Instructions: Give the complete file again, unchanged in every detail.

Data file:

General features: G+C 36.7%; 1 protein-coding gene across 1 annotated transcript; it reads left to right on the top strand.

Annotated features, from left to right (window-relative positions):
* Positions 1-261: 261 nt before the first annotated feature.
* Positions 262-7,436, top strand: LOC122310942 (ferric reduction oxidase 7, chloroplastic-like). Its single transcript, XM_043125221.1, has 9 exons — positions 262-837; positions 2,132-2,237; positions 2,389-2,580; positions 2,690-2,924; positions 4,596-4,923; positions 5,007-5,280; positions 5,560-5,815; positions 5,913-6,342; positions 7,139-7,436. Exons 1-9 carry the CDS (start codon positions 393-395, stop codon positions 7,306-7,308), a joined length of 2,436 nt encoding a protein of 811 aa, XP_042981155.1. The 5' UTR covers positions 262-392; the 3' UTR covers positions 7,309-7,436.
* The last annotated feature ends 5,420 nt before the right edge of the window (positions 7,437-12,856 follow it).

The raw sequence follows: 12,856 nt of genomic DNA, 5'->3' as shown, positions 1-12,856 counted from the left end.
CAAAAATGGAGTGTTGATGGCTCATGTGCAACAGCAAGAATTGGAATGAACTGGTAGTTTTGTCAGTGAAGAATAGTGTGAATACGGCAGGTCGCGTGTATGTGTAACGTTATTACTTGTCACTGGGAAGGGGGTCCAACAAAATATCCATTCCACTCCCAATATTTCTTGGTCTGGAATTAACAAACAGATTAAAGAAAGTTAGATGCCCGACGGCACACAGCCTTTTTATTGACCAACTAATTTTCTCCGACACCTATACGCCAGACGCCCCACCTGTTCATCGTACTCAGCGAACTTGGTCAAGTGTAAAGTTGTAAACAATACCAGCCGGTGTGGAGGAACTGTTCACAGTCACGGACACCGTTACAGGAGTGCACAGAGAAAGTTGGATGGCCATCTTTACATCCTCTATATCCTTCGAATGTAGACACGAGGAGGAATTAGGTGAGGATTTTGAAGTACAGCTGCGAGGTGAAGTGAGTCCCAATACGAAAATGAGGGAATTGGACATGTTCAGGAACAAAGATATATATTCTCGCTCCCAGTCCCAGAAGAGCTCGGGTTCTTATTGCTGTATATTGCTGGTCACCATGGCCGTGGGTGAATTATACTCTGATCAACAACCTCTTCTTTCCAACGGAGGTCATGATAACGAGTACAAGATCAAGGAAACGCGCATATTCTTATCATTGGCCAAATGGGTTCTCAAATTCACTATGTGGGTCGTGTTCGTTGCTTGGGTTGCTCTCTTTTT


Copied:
General features: G+C 36.7%; 1 protein-coding gene across 1 annotated transcript; it reads left to right on the top strand.

Annotated features, from left to right (window-relative positions):
* Positions 1-261: 261 nt before the first annotated feature.
* Positions 262-7,436, top strand: LOC122310942 (ferric reduction oxidase 7, chloroplastic-like). Its single transcript, XM_043125221.1, has 9 exons — positions 262-837; positions 2,132-2,237; positions 2,389-2,580; positions 2,690-2,924; positions 4,596-4,923; positions 5,007-5,280; positions 5,560-5,815; positions 5,913-6,342; positions 7,139-7,436. Exons 1-9 carry the CDS (start codon positions 393-395, stop codon positions 7,306-7,308), a joined length of 2,436 nt encoding a protein of 811 aa, XP_042981155.1. The 5' UTR covers positions 262-392; the 3' UTR covers positions 7,309-7,436.
* The last annotated feature ends 5,420 nt before the right edge of the window (positions 7,437-12,856 follow it).

The raw sequence follows: 12,856 nt of genomic DNA, 5'->3' as shown, positions 1-12,856 counted from the left end.
CAAAAATGGAGTGTTGATGGCTCATGTGCAACAGCAAGAATTGGAATGAACTGGTAGTTTTGTCAGTGAAGAATAGTGTGAATACGGCAGGTCGCGTGTATGTGTAACGTTATTACTTGTCACTGGGAAGGGGGTCCAACAAAATATCCATTCCACTCCCAATATTTCTTGGTCTGGAATTAACAAACAGATTAAAGAAAGTTAGATGCCCGACGGCACACAGCCTTTTTATTGACCAACTAATTTTCTCCGACACCTATACGCCAGACGCCCCACCTGTTCATCGTACTCAGCGAACTTGGTCAAGTGTAAAGTTGTAAACAATACCAGCCGGTGTGGAGGAACTGTTCACAGTCACGGACACCGTTACAGGAGTGCACAGAGAAAGTTGGATGGCCATCTTTACATCCTCTATATCCTTCGAATGTAGACACGAGGAGGAATTAGGTGAGGATTTTGAAGTACAGCTGCGAGGTGAAGTGAGTCCCAATACGAAAATGAGGGAATTGGACATGTTCAGGAACAAAGATATATATTCTCGCTCCCAGTCCCAGAAGAGCTCGGGTTCTTATTGCTGTATATTGCTGGTCACCATGGCCGTGGGTGAATTATACTCTGATCAACAACCTCTTCTTTCCAACGGAGGTCATGATAACGAGTACAAGATCAAGGAAACGCGCATATTCTTATCATTGGCCAAATGGGTTCTCAAATTCACTATGTGGGTCGTGTTCGTTGCTTGGGTTGCTCTCTTTTT